This is a guide on how to iron a shirt guide part four.

Big And Tall Dress Shirts: Get The Right Proportion

Guide on how to iron a shirt guide part 4

Steps on how to iron a shirt, number 5:

The key to success in ironing is not to use broad motions all over the place, but short controlled movements that have enough pressure. Ironing is also known as pressing and that is because you have to press down. You should have an iron with two pointed ends because if it has just one pointed end you have to always go in a direction with a point, otherwise, you will end up with wrinkles in the shirt. Once you are done with one sleeve, move on to the next cuff and sleeve. It does not matter which one you start with.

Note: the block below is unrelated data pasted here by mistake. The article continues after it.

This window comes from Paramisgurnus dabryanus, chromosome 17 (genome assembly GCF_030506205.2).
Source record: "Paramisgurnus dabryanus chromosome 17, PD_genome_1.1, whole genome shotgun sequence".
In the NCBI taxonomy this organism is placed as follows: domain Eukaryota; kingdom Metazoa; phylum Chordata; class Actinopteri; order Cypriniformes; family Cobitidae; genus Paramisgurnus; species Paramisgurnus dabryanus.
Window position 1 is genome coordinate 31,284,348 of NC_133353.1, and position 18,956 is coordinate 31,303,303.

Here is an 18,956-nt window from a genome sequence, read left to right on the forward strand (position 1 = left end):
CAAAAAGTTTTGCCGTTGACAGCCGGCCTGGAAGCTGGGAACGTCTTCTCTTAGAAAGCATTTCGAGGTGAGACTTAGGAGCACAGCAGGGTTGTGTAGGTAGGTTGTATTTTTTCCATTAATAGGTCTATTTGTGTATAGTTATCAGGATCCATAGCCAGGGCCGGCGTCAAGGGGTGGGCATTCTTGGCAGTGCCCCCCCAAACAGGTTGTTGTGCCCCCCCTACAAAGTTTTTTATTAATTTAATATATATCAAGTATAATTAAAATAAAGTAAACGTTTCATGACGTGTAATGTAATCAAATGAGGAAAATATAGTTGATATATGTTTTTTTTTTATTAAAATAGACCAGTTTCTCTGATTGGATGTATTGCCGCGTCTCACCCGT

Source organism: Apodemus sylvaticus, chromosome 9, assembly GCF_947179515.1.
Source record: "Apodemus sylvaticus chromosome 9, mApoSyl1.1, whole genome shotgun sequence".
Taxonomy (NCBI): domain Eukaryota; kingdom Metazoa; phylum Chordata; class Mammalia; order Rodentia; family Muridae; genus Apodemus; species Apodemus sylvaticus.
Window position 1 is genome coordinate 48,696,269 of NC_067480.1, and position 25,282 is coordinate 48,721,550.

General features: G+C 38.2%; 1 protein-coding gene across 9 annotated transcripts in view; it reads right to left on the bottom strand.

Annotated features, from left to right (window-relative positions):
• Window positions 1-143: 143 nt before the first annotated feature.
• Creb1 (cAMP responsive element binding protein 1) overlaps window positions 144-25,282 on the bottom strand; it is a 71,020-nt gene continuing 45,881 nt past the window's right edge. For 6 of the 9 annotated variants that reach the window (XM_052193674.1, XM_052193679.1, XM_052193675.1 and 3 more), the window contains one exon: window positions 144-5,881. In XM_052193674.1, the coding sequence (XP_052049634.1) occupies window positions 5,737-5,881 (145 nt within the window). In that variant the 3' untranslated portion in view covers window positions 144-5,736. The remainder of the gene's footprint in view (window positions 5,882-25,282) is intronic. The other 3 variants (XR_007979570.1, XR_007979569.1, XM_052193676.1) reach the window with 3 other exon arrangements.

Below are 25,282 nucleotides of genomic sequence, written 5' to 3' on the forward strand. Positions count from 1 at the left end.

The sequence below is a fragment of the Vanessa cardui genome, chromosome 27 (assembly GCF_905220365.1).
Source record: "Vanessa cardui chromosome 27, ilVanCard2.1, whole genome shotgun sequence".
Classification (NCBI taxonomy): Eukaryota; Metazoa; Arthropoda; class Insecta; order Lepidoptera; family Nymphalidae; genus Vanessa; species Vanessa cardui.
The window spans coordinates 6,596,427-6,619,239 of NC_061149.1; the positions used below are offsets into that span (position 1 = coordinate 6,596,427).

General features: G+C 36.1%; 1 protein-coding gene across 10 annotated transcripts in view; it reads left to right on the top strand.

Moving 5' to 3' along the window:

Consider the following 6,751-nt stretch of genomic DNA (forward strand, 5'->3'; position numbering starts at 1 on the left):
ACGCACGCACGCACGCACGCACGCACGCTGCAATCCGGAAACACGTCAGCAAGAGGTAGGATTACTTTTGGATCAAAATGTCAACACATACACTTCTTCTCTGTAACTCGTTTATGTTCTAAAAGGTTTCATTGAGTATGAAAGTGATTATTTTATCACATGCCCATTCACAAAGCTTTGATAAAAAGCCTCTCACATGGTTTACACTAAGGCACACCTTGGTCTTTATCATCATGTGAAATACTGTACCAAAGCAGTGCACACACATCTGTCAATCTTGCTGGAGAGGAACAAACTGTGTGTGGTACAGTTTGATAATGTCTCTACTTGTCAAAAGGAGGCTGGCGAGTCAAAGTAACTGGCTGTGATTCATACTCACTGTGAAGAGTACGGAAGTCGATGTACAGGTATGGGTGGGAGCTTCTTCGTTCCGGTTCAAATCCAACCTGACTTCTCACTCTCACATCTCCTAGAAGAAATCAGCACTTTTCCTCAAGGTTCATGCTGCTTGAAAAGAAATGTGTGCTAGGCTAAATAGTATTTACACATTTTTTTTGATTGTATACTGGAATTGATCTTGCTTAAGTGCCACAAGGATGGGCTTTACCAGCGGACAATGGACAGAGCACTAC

Steps on how to iron a shirt, number 6: Press the collar and the yoke

Flip up your collar and you remove any collar stays if that is possible, if they are sewn in, just leave them in there. Iron from one side to the middle, stop and go to the other side and iron again to the middle. Avoid ironing from the inside out or in one motion because it will create wrinkles. Because the collar has so many layers, you may have to go over it once more simply to get the right result. Once you are done with the underside of the collar, flip it open so you are now ironing the outside of the collar. If you have a collar with a sewn interlining, it can be a little more tricky. Try to pull the fabric so it stays flat especially along the stitched seams. Again, use short strokes and not bold long motions. Some people like to fold the collar back down and iron on top of it so it gets its natural shape. If you want a soft roll collar, especially on top or if you have removable collar stays, I suggest you skip that step. Once your collar is done, it is time for the yoke.

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